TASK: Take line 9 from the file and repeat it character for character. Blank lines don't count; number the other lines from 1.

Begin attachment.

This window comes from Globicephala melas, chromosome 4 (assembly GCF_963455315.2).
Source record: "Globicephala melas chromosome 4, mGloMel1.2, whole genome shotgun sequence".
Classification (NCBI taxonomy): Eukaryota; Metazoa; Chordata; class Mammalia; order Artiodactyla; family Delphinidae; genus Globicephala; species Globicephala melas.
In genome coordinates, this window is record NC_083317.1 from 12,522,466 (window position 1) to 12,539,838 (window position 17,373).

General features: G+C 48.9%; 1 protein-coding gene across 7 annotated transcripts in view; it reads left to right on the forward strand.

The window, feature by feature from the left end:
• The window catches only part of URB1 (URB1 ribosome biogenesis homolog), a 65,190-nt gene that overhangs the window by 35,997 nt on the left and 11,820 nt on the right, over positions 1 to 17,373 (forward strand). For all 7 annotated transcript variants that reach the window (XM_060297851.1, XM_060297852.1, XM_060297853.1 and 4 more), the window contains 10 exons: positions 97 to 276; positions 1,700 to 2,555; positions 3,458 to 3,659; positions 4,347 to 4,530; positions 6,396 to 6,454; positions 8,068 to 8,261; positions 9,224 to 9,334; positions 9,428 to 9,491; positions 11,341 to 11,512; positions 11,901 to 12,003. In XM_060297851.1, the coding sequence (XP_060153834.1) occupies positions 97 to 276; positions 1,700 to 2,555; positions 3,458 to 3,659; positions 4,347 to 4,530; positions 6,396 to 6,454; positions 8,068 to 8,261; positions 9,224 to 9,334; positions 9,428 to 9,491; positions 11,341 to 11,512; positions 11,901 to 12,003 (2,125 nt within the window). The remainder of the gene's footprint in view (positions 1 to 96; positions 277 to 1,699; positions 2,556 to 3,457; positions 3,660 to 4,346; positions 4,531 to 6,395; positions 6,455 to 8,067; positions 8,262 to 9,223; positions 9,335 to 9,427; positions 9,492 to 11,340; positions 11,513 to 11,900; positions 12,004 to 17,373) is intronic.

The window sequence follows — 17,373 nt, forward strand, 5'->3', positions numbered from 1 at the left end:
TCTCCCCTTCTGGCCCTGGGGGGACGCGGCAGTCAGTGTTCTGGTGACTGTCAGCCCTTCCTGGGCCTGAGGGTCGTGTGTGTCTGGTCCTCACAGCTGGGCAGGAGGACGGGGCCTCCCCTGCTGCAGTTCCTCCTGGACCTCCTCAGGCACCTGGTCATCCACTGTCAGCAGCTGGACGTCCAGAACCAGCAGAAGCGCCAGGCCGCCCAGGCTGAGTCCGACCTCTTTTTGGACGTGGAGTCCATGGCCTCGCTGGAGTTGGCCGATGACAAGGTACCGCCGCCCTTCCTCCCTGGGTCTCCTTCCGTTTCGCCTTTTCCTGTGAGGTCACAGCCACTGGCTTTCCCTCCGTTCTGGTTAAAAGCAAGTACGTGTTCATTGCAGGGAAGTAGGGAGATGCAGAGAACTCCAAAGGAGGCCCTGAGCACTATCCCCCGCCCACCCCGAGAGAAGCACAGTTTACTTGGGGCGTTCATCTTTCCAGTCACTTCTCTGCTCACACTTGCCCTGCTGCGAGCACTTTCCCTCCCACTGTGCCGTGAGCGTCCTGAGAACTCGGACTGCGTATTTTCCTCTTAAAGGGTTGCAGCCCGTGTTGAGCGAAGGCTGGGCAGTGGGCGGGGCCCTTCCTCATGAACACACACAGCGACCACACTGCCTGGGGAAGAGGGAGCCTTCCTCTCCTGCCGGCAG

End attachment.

TCTCCCCTTCTGGCCCTGGGGGGACGCGGCAGTCAGTGTTCTGGTGACTGTCAGCCCTTCCTGGGCCTGAGGGTCGTGTGTGTCTGGTCCTCACAGCTGGGCAGGAGGACGGGGCCTCCCCTGCTGCAGTTCCTCCTGGACCTCCTCAGGCACCTGGTCATCCACTGTCAGCAGCTGGACGTCCAGAACCAGCAGAAGCGCCAGGCCGCCCAGGCTGAGTCCGACCTCTTTTTGGACGTGGAGTCCATGGCCTCGCTGGAGTTGGCCGATGACAAGGTACCGCCGCCCTTCCTCCCTGGGTCTCCTTCCGTTTCGCCTTTTCCTGTGAGGTCACAGCCACTGGCTTTCCCTCCGTTCTGGTTAAAAGCAAGTACGTGTTCATTGCAGGGAAGTAGGGAGATGCAGAGAACTCCAAAGGAGGCCCTGAGCACTATCCCCCGCCCACCCCGAGAGAAGCACAGTTTACTTGGGGCGTTCATCTTTCCAGTCACTTCTCTGCTCACACTTGCCCTGCTGCGAGCACTTTCCCTCCCACTGTGCCGTGAGCGTCCTGAGAACTCGGACTGCGTATTTTCCTCTTAAAGGGTTGCAGCCCGTGTTGAGCGAAGGCTGGGCAGTGGGCGGGGCCCTTCCTCATGAACACACACAGCGACCACACTGCCTGGGGAAGAGGGAGCCTTCCTCTCCTGCCGGCAG